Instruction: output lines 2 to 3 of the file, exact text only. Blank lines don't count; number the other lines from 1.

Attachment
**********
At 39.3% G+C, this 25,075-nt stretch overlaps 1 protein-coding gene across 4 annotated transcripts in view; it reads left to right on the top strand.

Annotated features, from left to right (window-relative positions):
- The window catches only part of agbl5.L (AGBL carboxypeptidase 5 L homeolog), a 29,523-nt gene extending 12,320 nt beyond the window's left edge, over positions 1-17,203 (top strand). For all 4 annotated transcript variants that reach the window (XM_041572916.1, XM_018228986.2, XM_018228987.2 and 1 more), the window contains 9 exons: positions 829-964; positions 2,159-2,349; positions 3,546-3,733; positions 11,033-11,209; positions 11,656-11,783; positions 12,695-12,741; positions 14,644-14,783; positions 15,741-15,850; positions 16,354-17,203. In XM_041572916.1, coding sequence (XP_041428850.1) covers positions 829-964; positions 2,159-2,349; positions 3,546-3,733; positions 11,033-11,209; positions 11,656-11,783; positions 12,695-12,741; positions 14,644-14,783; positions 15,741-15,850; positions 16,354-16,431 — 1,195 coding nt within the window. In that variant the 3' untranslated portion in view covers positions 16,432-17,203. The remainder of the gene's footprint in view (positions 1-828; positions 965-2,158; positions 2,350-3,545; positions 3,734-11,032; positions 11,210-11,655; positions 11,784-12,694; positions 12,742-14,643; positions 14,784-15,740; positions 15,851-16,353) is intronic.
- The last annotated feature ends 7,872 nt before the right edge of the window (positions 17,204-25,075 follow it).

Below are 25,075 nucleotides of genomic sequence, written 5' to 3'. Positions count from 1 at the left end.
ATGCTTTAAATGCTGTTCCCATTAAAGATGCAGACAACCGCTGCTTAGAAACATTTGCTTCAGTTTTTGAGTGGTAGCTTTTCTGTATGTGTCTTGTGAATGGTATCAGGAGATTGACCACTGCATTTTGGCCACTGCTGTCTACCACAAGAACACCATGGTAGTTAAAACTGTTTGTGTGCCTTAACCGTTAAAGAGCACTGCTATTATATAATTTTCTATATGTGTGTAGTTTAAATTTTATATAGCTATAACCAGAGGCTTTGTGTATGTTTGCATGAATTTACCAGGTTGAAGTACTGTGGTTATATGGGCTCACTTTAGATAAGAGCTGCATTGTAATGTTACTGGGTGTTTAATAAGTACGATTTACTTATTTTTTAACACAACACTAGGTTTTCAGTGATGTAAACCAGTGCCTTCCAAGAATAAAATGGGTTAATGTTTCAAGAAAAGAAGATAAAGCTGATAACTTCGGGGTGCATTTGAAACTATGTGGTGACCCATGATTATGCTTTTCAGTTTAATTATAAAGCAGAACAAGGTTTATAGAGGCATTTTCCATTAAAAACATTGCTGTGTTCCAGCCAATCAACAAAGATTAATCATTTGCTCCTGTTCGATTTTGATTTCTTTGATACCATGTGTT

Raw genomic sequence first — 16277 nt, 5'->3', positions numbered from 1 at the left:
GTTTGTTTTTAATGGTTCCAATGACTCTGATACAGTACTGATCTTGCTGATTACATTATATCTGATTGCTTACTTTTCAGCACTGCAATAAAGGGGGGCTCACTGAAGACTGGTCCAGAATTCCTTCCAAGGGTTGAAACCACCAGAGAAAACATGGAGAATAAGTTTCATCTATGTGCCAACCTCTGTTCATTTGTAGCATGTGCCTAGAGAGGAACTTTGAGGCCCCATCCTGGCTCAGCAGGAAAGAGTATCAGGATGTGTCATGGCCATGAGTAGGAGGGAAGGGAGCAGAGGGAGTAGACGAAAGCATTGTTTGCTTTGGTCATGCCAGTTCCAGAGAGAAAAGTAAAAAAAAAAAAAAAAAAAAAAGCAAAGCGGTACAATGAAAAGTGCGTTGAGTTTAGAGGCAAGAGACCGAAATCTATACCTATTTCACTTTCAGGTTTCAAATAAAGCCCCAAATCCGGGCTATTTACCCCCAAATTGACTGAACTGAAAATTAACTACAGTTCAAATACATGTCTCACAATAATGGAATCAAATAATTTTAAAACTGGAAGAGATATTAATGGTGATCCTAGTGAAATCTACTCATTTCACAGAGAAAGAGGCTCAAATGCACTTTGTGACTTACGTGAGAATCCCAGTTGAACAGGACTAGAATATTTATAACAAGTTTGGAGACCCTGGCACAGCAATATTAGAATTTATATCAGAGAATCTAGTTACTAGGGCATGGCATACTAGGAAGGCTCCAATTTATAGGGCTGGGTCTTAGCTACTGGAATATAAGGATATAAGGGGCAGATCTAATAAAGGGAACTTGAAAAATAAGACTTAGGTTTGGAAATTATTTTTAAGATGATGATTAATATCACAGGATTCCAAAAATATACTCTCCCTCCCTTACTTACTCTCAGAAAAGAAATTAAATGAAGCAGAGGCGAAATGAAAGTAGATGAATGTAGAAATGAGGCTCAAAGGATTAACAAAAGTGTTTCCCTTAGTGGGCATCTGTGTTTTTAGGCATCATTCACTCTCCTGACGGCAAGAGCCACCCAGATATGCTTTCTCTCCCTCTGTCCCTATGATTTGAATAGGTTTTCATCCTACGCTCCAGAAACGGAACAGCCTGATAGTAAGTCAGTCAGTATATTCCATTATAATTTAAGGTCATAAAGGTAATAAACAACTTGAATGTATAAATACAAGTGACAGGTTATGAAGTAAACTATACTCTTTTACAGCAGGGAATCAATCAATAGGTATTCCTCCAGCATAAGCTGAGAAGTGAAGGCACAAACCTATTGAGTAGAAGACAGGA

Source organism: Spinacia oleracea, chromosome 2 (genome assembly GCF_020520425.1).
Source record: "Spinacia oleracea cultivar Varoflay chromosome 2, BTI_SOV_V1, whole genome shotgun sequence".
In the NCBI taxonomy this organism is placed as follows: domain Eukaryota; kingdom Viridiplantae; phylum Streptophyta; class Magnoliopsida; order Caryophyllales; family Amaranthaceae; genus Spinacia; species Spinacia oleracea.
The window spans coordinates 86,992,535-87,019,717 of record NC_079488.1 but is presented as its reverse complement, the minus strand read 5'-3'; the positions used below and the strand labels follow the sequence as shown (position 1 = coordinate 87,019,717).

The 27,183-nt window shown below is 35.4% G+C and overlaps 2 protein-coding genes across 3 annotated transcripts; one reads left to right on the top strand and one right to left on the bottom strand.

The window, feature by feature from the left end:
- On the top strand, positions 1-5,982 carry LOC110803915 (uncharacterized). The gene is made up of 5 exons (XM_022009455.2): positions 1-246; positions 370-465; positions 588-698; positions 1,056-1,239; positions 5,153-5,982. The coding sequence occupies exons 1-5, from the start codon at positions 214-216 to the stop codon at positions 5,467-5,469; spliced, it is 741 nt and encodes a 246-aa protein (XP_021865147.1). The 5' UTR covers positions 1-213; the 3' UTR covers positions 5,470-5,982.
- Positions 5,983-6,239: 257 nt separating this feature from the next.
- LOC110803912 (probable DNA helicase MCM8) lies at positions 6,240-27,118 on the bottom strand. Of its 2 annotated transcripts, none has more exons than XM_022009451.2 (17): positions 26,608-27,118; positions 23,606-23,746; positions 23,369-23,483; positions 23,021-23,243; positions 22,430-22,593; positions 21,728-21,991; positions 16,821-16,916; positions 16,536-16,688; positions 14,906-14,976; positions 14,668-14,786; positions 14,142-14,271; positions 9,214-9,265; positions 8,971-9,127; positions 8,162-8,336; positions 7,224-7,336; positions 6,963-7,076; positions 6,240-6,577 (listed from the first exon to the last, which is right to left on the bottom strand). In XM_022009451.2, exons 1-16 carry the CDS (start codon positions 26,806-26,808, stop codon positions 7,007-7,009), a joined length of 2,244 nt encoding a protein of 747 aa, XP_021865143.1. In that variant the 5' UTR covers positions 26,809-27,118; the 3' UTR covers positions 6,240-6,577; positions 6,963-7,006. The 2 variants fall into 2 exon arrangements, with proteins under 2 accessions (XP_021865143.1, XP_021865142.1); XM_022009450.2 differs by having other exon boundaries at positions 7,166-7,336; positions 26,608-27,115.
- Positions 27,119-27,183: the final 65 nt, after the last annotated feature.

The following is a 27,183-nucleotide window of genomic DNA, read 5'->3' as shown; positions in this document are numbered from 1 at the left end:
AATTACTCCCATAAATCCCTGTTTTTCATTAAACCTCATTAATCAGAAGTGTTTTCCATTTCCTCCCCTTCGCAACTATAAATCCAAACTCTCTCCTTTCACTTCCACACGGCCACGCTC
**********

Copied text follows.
Annotated features, from left to right (window-relative positions):
- The window catches only part of agbl5.L (AGBL carboxypeptidase 5 L homeolog), a 29,523-nt gene extending 12,320 nt beyond the window's left edge, over positions 1-17,203 (top strand). For all 4 annotated transcript variants that reach the window (XM_041572916.1, XM_018228986.2, XM_018228987.2 and 1 more), the window contains 9 exons: positions 829-964; positions 2,159-2,349; positions 3,546-3,733; positions 11,033-11,209; positions 11,656-11,783; positions 12,695-12,741; positions 14,644-14,783; positions 15,741-15,850; positions 16,354-17,203. In XM_041572916.1, coding sequence (XP_041428850.1) covers positions 829-964; positions 2,159-2,349; positions 3,546-3,733; positions 11,033-11,209; positions 11,656-11,783; positions 12,695-12,741; positions 14,644-14,783; positions 15,741-15,850; positions 16,354-16,431 — 1,195 coding nt within the window. In that variant the 3' untranslated portion in view covers positions 16,432-17,203. The remainder of the gene's footprint in view (positions 1-828; positions 965-2,158; positions 2,350-3,545; positions 3,734-11,032; positions 11,210-11,655; positions 11,784-12,694; positions 12,742-14,643; positions 14,784-15,740; positions 15,851-16,353) is intronic.